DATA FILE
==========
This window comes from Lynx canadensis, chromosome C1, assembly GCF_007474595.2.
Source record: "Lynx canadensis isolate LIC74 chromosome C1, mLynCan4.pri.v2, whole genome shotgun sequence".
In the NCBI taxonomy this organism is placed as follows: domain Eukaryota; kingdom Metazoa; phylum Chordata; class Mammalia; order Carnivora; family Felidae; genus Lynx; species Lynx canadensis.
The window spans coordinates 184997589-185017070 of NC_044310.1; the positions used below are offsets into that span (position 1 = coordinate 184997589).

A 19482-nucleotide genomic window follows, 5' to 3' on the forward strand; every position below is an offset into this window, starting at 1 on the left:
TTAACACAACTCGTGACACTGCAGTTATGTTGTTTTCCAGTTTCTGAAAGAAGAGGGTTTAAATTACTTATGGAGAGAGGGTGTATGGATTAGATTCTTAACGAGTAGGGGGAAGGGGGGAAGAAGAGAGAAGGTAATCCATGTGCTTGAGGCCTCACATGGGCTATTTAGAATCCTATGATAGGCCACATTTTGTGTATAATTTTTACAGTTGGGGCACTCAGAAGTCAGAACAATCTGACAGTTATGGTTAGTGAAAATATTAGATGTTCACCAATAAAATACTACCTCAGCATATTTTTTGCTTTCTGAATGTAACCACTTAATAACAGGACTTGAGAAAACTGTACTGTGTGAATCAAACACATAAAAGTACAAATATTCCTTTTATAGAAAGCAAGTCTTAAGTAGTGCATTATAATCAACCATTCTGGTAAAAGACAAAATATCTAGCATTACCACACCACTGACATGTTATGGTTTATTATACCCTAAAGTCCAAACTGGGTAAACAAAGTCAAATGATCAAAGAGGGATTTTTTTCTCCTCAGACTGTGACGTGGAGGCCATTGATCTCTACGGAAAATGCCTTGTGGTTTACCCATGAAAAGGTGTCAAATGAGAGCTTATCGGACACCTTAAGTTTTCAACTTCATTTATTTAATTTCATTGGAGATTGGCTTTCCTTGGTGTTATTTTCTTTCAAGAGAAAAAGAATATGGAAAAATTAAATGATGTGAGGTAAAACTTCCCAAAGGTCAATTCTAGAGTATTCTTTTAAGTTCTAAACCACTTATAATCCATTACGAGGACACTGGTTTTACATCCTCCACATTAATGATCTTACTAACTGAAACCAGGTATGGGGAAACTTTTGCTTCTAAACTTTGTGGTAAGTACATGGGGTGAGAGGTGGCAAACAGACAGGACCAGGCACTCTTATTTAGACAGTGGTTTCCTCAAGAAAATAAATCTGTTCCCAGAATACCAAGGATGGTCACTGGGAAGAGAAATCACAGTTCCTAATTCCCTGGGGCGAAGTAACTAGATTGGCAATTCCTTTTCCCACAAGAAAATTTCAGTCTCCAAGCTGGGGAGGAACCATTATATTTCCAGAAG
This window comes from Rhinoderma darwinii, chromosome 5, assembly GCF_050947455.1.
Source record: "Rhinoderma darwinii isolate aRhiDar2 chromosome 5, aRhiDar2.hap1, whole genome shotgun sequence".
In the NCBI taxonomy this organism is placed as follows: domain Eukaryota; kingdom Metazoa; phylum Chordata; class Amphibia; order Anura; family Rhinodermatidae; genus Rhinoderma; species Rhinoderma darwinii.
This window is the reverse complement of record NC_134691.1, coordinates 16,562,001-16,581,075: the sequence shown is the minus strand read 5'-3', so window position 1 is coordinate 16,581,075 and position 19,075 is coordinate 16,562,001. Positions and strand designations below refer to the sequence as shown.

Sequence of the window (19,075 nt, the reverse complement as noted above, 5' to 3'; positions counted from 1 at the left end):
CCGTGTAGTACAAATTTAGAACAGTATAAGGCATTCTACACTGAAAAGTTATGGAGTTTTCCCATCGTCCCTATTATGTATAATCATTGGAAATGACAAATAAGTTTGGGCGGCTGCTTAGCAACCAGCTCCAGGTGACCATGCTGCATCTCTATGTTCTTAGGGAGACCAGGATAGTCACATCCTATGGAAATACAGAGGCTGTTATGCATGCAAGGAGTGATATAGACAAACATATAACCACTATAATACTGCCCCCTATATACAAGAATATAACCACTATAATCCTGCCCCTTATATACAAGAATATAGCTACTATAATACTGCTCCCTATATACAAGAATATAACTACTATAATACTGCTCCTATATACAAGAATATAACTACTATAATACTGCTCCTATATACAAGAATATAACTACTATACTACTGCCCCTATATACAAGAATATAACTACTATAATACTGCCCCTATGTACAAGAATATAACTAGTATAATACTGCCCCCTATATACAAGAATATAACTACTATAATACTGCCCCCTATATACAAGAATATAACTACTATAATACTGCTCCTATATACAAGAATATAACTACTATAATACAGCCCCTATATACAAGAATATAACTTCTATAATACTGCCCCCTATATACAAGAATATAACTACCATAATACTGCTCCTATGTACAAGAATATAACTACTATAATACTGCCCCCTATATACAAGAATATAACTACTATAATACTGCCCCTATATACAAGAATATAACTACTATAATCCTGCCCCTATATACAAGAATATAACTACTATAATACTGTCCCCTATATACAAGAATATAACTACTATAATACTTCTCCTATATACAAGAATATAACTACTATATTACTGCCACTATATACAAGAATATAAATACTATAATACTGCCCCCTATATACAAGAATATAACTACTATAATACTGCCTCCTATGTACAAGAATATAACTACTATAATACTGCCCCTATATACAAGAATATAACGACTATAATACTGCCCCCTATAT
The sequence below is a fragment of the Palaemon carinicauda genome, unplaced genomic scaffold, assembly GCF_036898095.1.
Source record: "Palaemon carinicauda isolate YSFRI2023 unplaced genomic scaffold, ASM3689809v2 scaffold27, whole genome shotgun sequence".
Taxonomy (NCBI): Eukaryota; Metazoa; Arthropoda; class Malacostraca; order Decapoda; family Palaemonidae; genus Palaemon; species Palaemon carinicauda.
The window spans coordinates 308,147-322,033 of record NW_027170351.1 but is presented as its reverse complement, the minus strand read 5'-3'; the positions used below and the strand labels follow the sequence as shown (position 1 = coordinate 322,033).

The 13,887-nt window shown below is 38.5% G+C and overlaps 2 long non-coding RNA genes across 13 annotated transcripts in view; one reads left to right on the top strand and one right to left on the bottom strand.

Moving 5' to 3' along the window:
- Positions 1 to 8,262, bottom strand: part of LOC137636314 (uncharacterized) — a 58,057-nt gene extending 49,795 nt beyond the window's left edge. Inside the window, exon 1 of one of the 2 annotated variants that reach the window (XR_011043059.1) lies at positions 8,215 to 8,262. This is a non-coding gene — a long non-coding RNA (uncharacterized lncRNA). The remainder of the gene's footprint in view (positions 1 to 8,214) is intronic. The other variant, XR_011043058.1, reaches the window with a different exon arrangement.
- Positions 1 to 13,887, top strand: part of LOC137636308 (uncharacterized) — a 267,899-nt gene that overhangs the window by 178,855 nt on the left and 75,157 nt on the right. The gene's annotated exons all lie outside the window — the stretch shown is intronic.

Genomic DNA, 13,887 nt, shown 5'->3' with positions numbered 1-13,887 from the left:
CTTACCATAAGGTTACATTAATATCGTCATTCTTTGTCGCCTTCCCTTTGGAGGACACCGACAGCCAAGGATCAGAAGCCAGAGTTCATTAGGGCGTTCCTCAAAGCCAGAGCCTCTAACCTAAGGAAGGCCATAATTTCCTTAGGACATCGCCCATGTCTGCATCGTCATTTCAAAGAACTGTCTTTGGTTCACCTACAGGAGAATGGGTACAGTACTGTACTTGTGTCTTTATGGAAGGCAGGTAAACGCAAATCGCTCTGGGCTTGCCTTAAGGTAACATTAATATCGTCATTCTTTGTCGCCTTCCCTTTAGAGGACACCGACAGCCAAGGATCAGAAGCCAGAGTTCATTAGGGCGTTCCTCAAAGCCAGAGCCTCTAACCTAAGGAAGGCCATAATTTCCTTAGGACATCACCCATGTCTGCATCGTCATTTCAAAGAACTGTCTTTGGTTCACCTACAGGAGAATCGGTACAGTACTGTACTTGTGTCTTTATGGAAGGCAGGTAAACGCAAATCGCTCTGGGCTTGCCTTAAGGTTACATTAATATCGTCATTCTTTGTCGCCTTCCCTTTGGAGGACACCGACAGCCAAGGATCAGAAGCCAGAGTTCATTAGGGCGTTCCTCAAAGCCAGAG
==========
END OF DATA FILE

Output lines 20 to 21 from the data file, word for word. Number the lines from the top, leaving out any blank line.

- Positions 1 to 13,887, top strand: part of LOC137636308 (uncharacterized) — a 267,899-nt gene that overhangs the window by 178,855 nt on the left and 75,157 nt on the right. The gene's annotated exons all lie outside the window — the stretch shown is intronic.

Genomic DNA, 13,887 nt, shown 5'->3' with positions numbered 1-13,887 from the left: